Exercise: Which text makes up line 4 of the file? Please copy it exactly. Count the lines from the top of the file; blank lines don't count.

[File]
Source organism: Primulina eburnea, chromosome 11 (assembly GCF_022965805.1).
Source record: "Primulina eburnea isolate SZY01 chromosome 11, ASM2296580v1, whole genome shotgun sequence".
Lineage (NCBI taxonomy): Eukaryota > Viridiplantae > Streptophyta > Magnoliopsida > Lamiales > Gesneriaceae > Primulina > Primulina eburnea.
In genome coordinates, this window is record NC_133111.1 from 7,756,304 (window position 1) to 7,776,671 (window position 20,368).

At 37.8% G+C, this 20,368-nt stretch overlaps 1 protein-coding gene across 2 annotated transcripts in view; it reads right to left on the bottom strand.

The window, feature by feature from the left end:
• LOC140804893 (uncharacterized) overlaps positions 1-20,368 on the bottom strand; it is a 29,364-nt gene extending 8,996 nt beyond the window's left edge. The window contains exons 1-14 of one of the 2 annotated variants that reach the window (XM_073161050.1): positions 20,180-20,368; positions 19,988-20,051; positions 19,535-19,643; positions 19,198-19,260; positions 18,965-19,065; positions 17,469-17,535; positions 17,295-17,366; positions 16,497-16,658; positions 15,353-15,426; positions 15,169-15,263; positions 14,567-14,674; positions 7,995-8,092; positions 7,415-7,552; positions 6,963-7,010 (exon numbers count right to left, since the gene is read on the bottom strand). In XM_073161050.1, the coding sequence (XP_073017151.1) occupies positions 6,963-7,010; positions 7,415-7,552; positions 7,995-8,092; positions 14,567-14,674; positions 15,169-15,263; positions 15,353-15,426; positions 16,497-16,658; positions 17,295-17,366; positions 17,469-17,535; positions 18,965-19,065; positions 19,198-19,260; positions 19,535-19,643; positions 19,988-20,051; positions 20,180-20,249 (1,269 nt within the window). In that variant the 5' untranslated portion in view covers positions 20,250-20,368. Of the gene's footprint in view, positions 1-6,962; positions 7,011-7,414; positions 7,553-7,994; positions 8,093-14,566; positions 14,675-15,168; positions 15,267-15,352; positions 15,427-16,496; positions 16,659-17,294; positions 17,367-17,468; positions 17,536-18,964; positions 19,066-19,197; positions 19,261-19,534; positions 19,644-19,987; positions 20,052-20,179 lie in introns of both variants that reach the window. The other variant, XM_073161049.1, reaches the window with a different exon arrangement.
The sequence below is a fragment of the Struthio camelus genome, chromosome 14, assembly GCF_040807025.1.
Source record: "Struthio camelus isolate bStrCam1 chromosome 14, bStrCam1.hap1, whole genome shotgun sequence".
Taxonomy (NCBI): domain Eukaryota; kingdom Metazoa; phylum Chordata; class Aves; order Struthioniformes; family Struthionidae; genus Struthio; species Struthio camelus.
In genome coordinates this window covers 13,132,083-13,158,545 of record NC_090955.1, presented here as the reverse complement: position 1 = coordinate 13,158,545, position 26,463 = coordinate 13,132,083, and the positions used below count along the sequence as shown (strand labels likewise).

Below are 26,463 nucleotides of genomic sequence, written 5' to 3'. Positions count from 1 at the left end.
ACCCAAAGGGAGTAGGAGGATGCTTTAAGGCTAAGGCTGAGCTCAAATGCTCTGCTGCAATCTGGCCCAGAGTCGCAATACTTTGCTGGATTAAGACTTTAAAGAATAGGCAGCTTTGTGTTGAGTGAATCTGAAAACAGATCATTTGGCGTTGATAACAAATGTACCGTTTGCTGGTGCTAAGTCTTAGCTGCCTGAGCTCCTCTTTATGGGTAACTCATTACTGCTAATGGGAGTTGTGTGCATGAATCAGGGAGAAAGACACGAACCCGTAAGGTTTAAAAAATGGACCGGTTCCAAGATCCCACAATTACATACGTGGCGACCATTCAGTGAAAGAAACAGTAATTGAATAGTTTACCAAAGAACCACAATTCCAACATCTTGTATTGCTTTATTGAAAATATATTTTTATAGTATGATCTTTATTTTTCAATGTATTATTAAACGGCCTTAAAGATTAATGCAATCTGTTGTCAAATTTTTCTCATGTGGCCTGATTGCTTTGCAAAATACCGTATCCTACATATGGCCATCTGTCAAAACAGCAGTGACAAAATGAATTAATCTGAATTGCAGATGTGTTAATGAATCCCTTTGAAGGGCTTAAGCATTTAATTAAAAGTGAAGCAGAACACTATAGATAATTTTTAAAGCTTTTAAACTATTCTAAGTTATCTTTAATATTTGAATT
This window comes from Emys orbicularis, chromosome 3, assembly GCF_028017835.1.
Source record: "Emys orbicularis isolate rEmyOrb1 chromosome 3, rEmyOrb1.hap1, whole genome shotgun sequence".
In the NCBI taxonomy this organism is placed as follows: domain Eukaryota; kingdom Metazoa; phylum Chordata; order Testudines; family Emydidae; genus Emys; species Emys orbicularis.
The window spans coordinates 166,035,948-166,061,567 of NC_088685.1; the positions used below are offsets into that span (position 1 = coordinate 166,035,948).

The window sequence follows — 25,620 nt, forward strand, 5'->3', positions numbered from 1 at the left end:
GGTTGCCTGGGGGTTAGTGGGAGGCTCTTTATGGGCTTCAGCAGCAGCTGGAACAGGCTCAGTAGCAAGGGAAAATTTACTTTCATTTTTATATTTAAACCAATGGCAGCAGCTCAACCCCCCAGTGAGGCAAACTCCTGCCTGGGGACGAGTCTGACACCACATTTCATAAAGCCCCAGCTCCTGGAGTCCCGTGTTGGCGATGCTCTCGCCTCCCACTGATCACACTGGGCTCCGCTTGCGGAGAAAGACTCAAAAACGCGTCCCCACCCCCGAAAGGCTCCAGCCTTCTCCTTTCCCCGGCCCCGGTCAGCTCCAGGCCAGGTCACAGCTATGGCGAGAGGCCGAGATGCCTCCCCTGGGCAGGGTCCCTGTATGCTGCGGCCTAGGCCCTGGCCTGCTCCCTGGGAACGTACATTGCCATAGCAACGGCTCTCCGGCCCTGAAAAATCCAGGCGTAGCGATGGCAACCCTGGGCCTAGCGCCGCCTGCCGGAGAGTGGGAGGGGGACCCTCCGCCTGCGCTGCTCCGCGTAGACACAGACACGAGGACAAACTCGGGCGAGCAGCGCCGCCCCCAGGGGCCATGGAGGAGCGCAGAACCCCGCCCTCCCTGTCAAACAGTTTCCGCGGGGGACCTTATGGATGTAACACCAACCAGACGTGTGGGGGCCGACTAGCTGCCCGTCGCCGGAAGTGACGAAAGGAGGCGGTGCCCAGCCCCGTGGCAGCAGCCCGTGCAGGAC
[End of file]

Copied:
In genome coordinates, this window is record NC_133111.1 from 7,756,304 (window position 1) to 7,776,671 (window position 20,368).